August the 5th. in some of our ancient Calendars, is known by the name of Gowrie's Conspiracy, and tho now omitted, (the reason thereof you shall soon under­stand) yet it was kept very de­voutly in the Reign of King James, as a Day of Thanksgiving to the Almighty for his Delive­rance from the Treacherous Con­spiracy of the Gowries in Scot­land.

The Story runs thus, as Baker relates it in his Chronicle, p. 382. out of which take this Abstract. The Earls Gowry, Marre, Lindsey, and others, Invited the King to the Castle of Reuthen (in the ab­sence of the Earl of Arran and Lenox) and there detain'd him, [Page 92]not permitting him to walk a­broad; all his Trusty Servants they remov'd from him, and Compel'd the King by Letters to Queen Elizabeth to approve and allow of this his Thraldom. After his Mother Queen Mary had sent to Queen Elizabeth, complain­ing of the Usage of her Son, he himself sent Colonel William Steward, and John Colvill to the Queen of England; and after the Death of Lenox in France, the Surprizers being lifted up in their Conceits, thinking they had him safe enough; he, on a sudden (tho scarce 18 years of age) with some few others, convey'd him­self to the Castle of St. Andrews, to whom the Nobility Repair'd, with Armed Bands, fearing some dan­ger might befall him; afterward with fair words he advised some of his Surprizers to go from Court to avoid Tumult, promi­sing [Page 93]them Pardon, if they would crave it; but Gowry only asked Pardon, and submitted himself, using this Distinction, that he had not offended in Matter, but in Form: and farther, Baker saith, p. 384. that Gowry was tried by his Peers at Sterling, Anno 1600. where being accus'd of many Treasons, tho he gave colourable Answers to them all; yet was found Guilty, Condemn'd, and Beheaded; whose Head his Ser­vants sewing to the Body, com­mitted to the Grave.

Baker farther saith, p. 428. At this time, Anno 1603. the King for­gat not a Deliverance he formerly had; which tho it were in Scot­land, yet he would have notice taken of it in England, which was this his Deliverance from the Conspiracy of the Gowries, on the 5th of August 1600. three [Page 94]years before, and thereupon, Fri­day, being the 5th day, was by Commandment appointed to be Holy-Day; with Morning-Prayer, Sermon, and Evening-Prayer read, with Bonefires at Night, which was then, and after, during his Life, solemnly observ'd.

August the 6th. is the Transfi­guration; (from Transfiguro, Lat. to change shape) a Feast Celebra­ted by the Papists in Memory of our Saviour's Transfiguring him­self upon Mount Thabor, and shewing a Glimpse of his Glory to his Apostles, St. Peter, St. James, and St. John; And his Face (saith the Text) shone as the Sun, and his Garment became white as Snow, Matth. 17.2. and in them also un­to us, for our encouragement to Vertue, Perseverance in Faith and mutual Love one toward ano­ther.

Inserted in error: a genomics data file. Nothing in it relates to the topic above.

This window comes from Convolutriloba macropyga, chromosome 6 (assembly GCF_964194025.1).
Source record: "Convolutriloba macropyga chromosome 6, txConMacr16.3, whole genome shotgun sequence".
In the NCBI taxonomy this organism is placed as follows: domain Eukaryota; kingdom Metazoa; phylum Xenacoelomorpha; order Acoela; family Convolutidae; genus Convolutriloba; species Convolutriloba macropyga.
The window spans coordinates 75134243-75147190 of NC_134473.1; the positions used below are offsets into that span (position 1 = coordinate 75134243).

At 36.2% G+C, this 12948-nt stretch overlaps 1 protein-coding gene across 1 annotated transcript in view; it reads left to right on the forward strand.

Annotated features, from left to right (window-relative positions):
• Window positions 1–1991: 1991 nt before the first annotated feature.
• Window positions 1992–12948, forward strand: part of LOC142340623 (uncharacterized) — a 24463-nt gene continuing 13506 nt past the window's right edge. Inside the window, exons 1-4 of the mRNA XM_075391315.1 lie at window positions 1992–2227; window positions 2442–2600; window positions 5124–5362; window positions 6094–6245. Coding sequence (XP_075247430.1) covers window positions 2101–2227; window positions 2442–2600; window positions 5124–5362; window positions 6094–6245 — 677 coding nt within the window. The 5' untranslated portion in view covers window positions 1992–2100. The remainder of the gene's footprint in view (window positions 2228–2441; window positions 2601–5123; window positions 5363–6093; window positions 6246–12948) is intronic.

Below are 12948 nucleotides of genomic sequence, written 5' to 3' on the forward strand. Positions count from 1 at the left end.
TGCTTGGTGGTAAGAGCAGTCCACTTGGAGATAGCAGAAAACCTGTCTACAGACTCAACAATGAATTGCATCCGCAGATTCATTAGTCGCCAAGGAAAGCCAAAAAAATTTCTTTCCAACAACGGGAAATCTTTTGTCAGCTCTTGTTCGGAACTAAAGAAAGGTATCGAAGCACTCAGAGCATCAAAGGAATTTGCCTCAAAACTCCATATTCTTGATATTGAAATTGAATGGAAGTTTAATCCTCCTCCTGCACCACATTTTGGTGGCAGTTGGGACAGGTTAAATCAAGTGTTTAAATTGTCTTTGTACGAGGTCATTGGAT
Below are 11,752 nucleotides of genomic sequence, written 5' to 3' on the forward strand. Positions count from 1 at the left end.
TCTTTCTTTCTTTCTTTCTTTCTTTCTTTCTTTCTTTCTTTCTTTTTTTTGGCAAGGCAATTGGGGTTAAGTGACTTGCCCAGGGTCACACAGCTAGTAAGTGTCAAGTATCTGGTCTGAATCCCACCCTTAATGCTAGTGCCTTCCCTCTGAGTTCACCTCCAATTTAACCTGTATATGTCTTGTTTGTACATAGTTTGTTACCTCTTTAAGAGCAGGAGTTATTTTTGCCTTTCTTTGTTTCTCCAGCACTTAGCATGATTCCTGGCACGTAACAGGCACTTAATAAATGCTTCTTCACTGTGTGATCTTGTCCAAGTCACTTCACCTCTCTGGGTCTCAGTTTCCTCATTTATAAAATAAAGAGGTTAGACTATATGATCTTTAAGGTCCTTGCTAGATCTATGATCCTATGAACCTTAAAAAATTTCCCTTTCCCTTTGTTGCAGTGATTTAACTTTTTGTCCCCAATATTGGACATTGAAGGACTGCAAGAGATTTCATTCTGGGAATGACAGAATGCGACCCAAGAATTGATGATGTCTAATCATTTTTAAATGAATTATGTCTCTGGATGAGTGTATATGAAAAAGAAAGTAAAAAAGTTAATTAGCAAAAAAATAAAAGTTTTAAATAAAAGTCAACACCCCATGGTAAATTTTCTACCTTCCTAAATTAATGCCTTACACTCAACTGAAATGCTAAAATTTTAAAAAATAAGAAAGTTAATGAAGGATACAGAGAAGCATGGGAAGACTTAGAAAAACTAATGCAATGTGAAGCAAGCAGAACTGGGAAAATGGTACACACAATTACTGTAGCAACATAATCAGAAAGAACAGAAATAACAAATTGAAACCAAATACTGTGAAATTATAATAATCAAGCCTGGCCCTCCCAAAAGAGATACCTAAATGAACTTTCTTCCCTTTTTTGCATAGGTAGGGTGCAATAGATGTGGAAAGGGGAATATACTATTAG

St. Laurence.

The 10th of this Month, is a Day Dedicated to St. Laurence (Lat. flourishing like a Bay-Tree; the same as Daphnis in Greek) who was Deacon to Pope Xi­stus, then sitting in the Chair at Rome, a very Zealous Person, ac­cording to Tradition, for the Ca­tholick Cause; who thereupon in the Primitive times, was by the Cruel and Barbarous Pagans, most inhumanely Broyled on a Grid­iron, for the Faith of Christ; which Martyrdom he suffered with undaunted and matchless Fortitude. This is in the Roman, but not in our Rubrick.

The Assumption of the Blessed Virgin Mary.

The 15th of this Month is, The Assumption of the Blessed Virgin Mary, the Mother of the Holy Jesus, so call'd from Assumo, Lat. to assume, or take up; 'tis observ'd in Memory of her being Assum'd, or taken up (as the Papists confi­dently maintain) into Heaven, both Soul and Body after her Dor­mition, or Dissolution, and this is a constant Tradition of their Church. This is also in the Ro­man, not in our Rubrick.

St. Bartholomew.

The next is the Festival of St. Bartholomew, solemnized on the 24th of August. The Name is Chaldee, and signifies the Son of him that makes the water ascend. [Page 97]He was Nephew (as some main­tain) and Heir to a King of Syria; yet both an Apostle, and Martyr. He Preached the Glad Tidings of the Gospel to the Indians, where he, by the Command of Polemius, King of India, was sorely beaten with Cudgels, the first day; the next Crucified and Excoriated, or flean alive, while he was fastned on the Cross; and finally (still breathing, and alive) Beheaded in the year of our Lord 51. For this Reason it was named Duplex Festum, some observing the 25th. as we the 24th of August. Here was a Complication of Punish­ments for no Crime at all. This is one of His Majestie's Collar-Days without Offering.

The 29th is the Decollation of St. John Baptist. Beheaded by He­rod, at the request of Herodias; which we have praementioned [Page 98]in the Festival of St. John Bap­tist.

Septemb. the 2d. On this day hapned that Dreadful Conflagra­tion of the City of London, about one of the Clock in the Morning, Anno 1666. beginning at the House of one Mr. Farryner, a Baker in Pudding-Lane, near New Fish-Street, which consumed in four days time the greatest part of this Flourishing Metropolis. 'Tis sup­posed to be fired by one Robert Hubert of Roan in Normandy, with one Peidloe, the chief, there being in all 23 Complices, as he confes­sed; for which he was hang'd at Tyburn, and dyed a Roman Ca­tholick.

Nativity of the Blessed Virgin Mary.